Being prepared for what’s coming will help us get through it and leave enough energy to concentrate on what really matters – fighting for a more just, sane and sustainable society. We’re pretty upfront about the need to look and plan ahead rather than panic when the shite does start to hit the fan as it inevitably will. So, it may only seem like a small thing but if a potential source of fresh food under your control in the form of an allotment is going begging, do yourself a favour and get one!

Basildon Council, stray horses and a total lack of compassion


Basildon Council are showing their lack of humanity and compassion when it comes to dealing with the issue of stray horses on public land: Basildon Council upholds new rule allowing its staff to kill stray horses, despite opposition’s bid to reverse it Labour councillors attempted to overturn the new rule that would allow council officers to kill stray horses found on public land but it seems, to no avail.

Granted, there’s a problem with some irresponsible owners not looking after their horses properly and allowing them to stray onto public land. That’s an issue that needs to be addressed through education and if necessary enforcement, to ensure the welfare of horses is a priority and they do not stray. Also, we’re well aware there’s a shortage of capacity at horse sanctuaries and rescue centres which tend to be funded by voluntary donations. A re-ordering of spending priorities at local authority level could release enough money to provide more places at rescue centres – all that’s needed is the political will.

It would seem that some organisations such as the British Horse Society have accepted the situation as it is and have backed Basildon Council’s decision to kill, what in many cases will be healthy horses who just happen to be in the wrong place at the wrong time. We’ll leave you to draw your own conclusions regarding the British Horse Society… On the other hand, the Essex Horse & Pony Protection Society are doing their level best to engage with councillors in a bid to overturn the decision to kill.

We’re talking about, warm blooded sentient creatures here. A decision by Basildon Council to allow its officers to cold bloodedly kill any horse that’s deemed to be in the wrong place at the wrong time speaks volumes about their lack of compassion and priorities…

Intersectionality and unifying struggles – some tentative thoughts

For what it’s worth, these are our thoughts on the contentious and controversial issue of intersectionality on our sister blog… Constructive criticism and comment are warmly welcomed and we look forward to what will hopefully be a useful dialogue:)

Estuary Undercurrents


When I wrote Multiculturalism & Identity Politics for the IWCA way back in 2009, I had not heard of the term intersectionality. If it had been explained to me at that time in plain, understandable, jargon free language, it’s more than likely I would have taken some of its concepts on board when writing Multiculturalism & Identity Politics and would have written a more nuanced and rounded piece. This is because some of the aspects of intersectionality dealing with the experience of overlapping discriminations echoed what I found when I was out doorstepping for the IWCA in Thurrock.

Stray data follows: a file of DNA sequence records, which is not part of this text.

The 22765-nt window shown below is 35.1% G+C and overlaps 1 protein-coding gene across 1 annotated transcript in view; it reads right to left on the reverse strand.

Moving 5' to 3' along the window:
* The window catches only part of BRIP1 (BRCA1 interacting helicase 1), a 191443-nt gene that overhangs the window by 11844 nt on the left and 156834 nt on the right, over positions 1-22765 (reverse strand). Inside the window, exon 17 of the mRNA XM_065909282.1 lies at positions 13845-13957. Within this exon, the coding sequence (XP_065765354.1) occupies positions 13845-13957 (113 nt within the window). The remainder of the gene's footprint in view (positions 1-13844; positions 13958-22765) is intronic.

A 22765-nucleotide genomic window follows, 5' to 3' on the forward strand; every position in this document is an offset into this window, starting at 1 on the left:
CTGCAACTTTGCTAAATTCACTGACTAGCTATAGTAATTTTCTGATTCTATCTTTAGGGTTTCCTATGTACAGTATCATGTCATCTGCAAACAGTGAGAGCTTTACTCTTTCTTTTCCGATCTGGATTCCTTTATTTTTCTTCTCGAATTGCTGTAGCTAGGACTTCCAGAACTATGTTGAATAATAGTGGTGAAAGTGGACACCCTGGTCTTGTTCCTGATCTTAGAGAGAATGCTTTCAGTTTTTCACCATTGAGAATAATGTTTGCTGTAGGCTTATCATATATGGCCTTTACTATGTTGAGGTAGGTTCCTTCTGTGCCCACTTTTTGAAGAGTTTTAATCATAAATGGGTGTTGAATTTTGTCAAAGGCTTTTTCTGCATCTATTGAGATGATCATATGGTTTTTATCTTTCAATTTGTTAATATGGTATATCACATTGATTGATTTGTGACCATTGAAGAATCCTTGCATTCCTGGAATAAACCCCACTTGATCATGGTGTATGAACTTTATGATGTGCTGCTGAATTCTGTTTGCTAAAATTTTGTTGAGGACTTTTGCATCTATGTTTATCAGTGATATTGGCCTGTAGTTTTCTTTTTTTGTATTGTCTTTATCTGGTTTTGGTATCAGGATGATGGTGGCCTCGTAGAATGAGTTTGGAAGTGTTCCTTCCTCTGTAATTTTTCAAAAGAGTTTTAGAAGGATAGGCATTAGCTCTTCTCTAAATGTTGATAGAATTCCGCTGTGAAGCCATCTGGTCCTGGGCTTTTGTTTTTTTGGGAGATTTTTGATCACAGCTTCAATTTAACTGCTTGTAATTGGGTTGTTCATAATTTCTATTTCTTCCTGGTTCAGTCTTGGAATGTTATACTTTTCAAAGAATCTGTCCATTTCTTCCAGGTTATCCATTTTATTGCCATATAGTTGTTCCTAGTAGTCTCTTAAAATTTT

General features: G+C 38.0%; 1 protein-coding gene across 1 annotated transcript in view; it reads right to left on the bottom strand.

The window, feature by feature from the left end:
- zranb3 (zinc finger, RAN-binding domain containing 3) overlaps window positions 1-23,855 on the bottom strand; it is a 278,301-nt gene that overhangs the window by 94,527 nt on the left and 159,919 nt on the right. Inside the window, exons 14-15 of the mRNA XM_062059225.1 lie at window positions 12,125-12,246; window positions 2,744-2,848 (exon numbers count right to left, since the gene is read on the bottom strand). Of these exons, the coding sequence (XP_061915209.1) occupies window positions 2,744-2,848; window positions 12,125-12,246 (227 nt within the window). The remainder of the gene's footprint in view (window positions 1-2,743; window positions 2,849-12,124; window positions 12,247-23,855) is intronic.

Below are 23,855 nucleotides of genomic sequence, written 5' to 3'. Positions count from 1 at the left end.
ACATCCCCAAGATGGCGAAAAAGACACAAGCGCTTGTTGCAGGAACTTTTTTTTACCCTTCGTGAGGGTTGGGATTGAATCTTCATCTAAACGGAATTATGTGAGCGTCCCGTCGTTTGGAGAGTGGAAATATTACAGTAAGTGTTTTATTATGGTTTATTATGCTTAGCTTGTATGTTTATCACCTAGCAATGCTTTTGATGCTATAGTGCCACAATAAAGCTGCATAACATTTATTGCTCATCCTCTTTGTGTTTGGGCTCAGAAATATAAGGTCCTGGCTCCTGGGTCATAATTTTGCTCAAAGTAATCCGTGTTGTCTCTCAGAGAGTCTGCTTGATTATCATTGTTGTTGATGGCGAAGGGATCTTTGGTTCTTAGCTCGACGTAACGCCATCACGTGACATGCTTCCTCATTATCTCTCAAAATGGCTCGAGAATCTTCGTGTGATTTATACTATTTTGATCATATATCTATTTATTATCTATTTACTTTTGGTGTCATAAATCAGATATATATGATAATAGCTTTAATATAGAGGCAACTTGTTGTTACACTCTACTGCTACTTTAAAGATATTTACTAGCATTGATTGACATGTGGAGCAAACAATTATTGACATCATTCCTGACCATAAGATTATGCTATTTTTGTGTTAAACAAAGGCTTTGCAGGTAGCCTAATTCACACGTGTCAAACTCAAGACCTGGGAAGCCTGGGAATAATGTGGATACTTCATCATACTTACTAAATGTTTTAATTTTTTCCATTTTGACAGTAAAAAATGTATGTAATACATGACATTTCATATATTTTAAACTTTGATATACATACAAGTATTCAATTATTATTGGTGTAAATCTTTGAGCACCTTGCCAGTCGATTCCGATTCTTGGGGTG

Simply talking to working class people on the doorstep brings home the fact that while people obviously experience issues because of their class, other aspects such as gender and ethnicity also have an impact as well. It should be a matter of common sense to recognise that these issues overlap with each…

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Heckler No.18 back from the printer


Heckler No.18 has just come back from the printer – as always, we’d like to thank our friends at Oxford GreenPrint for a superb job. Distribution will be starting this coming Saturday in Southend. As part of that, we will be leaving the customary pile on the shelf at The Railway in Clifftown Road for our friends and supporters to read.

While we plan to do some door-to-door distribution in Southend and Grays, we would appreciate any offers of help from our supporters with other means of getting the Heckler out. If any of you can take a small bundle to hand out to friends, neighbours, family and colleagues, it really would be appreciated. Let us know if you can and we’ll sort out a way of getting them to you. Also, if any of you know of venues reasonably sympathetic to our politics who would be willing to take a bundle, let us know and we’ll take it from there.

A downloadable PDF of Heckler No.18 is available from here:


The only downside is that our e-mail was taken out by person/s unknown while the Hecklers were on their way back from the printer. We’ve just spent three hours of our lives with a black marker pen and ruler crossing out what is now an unusable, redundant e-mail. Suffice to say if the person/s unknown happen to be reading this post, it’s just got…personal…